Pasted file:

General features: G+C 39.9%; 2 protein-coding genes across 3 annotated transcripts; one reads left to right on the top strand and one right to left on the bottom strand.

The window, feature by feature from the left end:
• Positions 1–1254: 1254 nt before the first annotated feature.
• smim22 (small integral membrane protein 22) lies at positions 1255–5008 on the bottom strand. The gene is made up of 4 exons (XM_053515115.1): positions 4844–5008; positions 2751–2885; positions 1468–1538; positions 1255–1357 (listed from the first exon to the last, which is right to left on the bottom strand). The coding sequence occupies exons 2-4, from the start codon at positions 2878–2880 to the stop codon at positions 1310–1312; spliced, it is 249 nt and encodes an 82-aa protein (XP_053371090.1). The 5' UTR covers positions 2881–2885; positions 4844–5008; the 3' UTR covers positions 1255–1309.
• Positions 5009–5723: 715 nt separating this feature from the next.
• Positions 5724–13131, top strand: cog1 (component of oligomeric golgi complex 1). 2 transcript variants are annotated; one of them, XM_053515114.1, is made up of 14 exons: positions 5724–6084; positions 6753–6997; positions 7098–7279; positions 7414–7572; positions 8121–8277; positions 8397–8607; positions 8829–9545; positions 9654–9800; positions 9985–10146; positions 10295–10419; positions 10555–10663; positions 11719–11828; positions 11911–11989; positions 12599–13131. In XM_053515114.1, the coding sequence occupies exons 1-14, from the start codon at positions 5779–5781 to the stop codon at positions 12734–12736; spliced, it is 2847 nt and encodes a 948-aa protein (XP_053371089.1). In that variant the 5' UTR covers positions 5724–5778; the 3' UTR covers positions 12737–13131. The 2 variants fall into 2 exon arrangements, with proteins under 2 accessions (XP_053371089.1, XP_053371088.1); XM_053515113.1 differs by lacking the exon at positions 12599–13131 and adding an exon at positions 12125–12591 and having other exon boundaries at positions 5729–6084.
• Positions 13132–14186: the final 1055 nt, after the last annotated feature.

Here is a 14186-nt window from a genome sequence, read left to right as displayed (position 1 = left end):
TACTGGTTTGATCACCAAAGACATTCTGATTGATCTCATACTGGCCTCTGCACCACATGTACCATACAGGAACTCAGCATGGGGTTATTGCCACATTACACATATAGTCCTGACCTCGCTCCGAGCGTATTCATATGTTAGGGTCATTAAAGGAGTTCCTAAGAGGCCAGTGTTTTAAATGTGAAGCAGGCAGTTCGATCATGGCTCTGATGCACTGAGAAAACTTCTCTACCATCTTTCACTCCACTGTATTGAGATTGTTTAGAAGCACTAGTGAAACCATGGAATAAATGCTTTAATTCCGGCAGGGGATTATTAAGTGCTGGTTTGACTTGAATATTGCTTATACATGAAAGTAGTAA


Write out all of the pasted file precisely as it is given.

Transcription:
General features: G+C 39.9%; 2 protein-coding genes across 3 annotated transcripts; one reads left to right on the top strand and one right to left on the bottom strand.

The window, feature by feature from the left end:
• Positions 1–1254: 1254 nt before the first annotated feature.
• smim22 (small integral membrane protein 22) lies at positions 1255–5008 on the bottom strand. The gene is made up of 4 exons (XM_053515115.1): positions 4844–5008; positions 2751–2885; positions 1468–1538; positions 1255–1357 (listed from the first exon to the last, which is right to left on the bottom strand). The coding sequence occupies exons 2-4, from the start codon at positions 2878–2880 to the stop codon at positions 1310–1312; spliced, it is 249 nt and encodes an 82-aa protein (XP_053371090.1). The 5' UTR covers positions 2881–2885; positions 4844–5008; the 3' UTR covers positions 1255–1309.
• Positions 5009–5723: 715 nt separating this feature from the next.
• Positions 5724–13131, top strand: cog1 (component of oligomeric golgi complex 1). 2 transcript variants are annotated; one of them, XM_053515114.1, is made up of 14 exons: positions 5724–6084; positions 6753–6997; positions 7098–7279; positions 7414–7572; positions 8121–8277; positions 8397–8607; positions 8829–9545; positions 9654–9800; positions 9985–10146; positions 10295–10419; positions 10555–10663; positions 11719–11828; positions 11911–11989; positions 12599–13131. In XM_053515114.1, the coding sequence occupies exons 1-14, from the start codon at positions 5779–5781 to the stop codon at positions 12734–12736; spliced, it is 2847 nt and encodes a 948-aa protein (XP_053371089.1). In that variant the 5' UTR covers positions 5724–5778; the 3' UTR covers positions 12737–13131. The 2 variants fall into 2 exon arrangements, with proteins under 2 accessions (XP_053371089.1, XP_053371088.1); XM_053515113.1 differs by lacking the exon at positions 12599–13131 and adding an exon at positions 12125–12591 and having other exon boundaries at positions 5729–6084.
• Positions 13132–14186: the final 1055 nt, after the last annotated feature.

Here is a 14186-nt window from a genome sequence, read left to right as displayed (position 1 = left end):
TACTGGTTTGATCACCAAAGACATTCTGATTGATCTCATACTGGCCTCTGCACCACATGTACCATACAGGAACTCAGCATGGGGTTATTGCCACATTACACATATAGTCCTGACCTCGCTCCGAGCGTATTCATATGTTAGGGTCATTAAAGGAGTTCCTAAGAGGCCAGTGTTTTAAATGTGAAGCAGGCAGTTCGATCATGGCTCTGATGCACTGAGAAAACTTCTCTACCATCTTTCACTCCACTGTATTGAGATTGTTTAGAAGCACTAGTGAAACCATGGAATAAATGCTTTAATTCCGGCAGGGGATTATTAAGTGCTGGTTTGACTTGAATATTGCTTATACATGAAAGTAGTAA